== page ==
How China Turned a City Into a PrisonApril 10, 2019
Every 100 yards or so, the police stand at checkpoints with guns, shields and clubs. Many are Uighurs. The surveillance couldn’t work without them.
Muslim minorities line up, stone-faced, to swipe their official identity cards. At big checkpoints, they lift their chins while a machine takes their photos, and wait to be notified if they can go on.
The police sometimes take Uighurs’ phones and check to make sure they have installed compulsory software that monitors calls and messages.
Surveillance cameras are everywhere. In streets, doorways, shops, mosques. Look at this stretch of street. We counted 20 cameras.
In this little shop, dozens of locals come every day to buy samsa, a baked pastry filled with mince. Here too, and in nearly every shop, cameras are watching.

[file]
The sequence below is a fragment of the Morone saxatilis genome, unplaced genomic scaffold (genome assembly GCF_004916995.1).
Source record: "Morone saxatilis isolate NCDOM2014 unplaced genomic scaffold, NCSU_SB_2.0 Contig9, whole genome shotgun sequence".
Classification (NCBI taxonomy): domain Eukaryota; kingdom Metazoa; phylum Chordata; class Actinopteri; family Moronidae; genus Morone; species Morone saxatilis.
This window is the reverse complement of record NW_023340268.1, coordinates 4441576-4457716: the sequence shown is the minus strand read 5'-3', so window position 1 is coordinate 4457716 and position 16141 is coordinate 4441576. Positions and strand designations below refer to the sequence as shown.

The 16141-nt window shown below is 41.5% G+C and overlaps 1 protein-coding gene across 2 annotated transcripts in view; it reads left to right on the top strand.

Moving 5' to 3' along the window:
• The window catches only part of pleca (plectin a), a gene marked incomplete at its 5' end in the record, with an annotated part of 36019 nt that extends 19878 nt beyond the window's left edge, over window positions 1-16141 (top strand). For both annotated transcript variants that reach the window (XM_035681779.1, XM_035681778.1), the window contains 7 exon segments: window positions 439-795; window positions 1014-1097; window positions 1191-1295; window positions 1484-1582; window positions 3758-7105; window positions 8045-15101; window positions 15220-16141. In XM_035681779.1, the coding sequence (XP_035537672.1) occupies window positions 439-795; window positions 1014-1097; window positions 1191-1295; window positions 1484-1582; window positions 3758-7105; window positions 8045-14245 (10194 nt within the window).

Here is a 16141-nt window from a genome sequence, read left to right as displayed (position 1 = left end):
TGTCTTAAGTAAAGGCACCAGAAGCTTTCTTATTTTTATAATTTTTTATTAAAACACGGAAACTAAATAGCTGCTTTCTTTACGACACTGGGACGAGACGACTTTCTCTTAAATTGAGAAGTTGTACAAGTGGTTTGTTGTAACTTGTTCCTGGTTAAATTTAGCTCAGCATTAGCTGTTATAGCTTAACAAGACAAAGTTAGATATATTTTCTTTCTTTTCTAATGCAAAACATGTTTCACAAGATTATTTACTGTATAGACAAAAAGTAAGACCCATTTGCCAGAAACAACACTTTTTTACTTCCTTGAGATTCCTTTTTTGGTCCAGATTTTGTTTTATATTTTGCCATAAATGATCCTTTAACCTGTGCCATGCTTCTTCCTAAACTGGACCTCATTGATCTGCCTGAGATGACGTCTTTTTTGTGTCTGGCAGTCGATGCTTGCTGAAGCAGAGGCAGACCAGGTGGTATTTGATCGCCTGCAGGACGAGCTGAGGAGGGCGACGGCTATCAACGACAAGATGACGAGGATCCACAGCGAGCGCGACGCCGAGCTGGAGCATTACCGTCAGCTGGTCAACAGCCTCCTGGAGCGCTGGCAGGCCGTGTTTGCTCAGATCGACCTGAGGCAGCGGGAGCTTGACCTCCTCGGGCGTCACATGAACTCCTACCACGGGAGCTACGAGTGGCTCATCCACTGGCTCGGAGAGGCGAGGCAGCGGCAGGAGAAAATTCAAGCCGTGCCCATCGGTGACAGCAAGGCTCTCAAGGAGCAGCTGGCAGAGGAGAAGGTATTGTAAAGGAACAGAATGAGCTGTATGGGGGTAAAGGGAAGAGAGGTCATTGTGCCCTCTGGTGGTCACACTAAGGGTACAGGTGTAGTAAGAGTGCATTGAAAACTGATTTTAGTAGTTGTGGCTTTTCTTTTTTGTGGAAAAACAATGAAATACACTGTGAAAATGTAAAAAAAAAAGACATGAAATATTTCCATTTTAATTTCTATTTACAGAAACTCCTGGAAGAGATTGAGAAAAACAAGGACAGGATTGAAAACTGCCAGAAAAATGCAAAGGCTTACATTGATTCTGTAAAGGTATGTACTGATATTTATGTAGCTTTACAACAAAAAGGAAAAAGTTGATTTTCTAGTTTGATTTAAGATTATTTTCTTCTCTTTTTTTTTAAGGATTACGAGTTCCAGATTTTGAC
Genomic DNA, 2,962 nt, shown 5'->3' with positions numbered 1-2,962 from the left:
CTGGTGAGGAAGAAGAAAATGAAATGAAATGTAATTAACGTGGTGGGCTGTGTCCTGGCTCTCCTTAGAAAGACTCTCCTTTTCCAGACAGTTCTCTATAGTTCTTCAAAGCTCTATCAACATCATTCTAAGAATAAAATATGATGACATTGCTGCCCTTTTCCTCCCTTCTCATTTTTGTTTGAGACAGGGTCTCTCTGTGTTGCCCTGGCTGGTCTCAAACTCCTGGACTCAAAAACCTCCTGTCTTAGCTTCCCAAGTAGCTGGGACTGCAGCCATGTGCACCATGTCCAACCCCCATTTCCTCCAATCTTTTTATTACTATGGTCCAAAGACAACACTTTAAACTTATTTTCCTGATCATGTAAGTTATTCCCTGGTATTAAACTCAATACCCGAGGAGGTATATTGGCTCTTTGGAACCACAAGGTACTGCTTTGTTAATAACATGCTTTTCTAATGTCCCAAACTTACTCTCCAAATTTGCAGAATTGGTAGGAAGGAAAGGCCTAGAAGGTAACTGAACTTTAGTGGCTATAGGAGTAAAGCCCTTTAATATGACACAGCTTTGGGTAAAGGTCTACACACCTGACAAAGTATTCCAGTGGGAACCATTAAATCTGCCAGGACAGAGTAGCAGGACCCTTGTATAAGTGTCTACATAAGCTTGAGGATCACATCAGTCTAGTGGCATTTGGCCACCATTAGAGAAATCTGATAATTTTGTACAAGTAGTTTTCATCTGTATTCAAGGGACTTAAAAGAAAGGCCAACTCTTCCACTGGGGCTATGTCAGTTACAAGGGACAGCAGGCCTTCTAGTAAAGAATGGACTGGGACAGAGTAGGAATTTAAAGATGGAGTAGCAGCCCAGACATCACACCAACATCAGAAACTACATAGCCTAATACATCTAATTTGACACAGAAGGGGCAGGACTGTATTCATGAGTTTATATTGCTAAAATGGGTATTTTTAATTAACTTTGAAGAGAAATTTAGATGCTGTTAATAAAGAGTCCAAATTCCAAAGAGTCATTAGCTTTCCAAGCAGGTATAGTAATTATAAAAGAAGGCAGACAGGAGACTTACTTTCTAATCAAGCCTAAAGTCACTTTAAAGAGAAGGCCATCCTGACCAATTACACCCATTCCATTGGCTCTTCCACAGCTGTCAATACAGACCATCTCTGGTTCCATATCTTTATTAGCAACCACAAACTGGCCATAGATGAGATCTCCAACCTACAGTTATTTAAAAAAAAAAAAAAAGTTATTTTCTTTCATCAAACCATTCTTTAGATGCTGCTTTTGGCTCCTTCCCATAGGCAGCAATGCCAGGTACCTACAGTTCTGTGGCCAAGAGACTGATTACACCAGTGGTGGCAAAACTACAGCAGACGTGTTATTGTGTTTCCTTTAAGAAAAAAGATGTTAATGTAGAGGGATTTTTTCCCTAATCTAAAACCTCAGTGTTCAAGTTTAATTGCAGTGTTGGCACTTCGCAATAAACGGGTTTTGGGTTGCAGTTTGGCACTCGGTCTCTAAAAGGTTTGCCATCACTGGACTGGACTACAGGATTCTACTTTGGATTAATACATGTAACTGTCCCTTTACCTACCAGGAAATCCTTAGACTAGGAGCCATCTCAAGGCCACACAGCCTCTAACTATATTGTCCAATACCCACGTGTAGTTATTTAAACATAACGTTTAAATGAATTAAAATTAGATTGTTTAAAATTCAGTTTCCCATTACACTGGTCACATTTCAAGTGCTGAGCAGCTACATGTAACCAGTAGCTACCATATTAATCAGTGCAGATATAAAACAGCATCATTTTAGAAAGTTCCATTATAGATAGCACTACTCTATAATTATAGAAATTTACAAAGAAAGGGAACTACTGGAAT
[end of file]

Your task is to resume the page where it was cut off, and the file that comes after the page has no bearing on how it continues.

Chinese companies are earning a fortune selling this surveillance technology. They make it sound like a sci-fi miracle allowing the police to track people with laser precision.
But spend time in Xinjiang and you see that the surveillance state acts more like a sledgehammer — sweeping, indiscriminate; as much about intimidation as monitoring.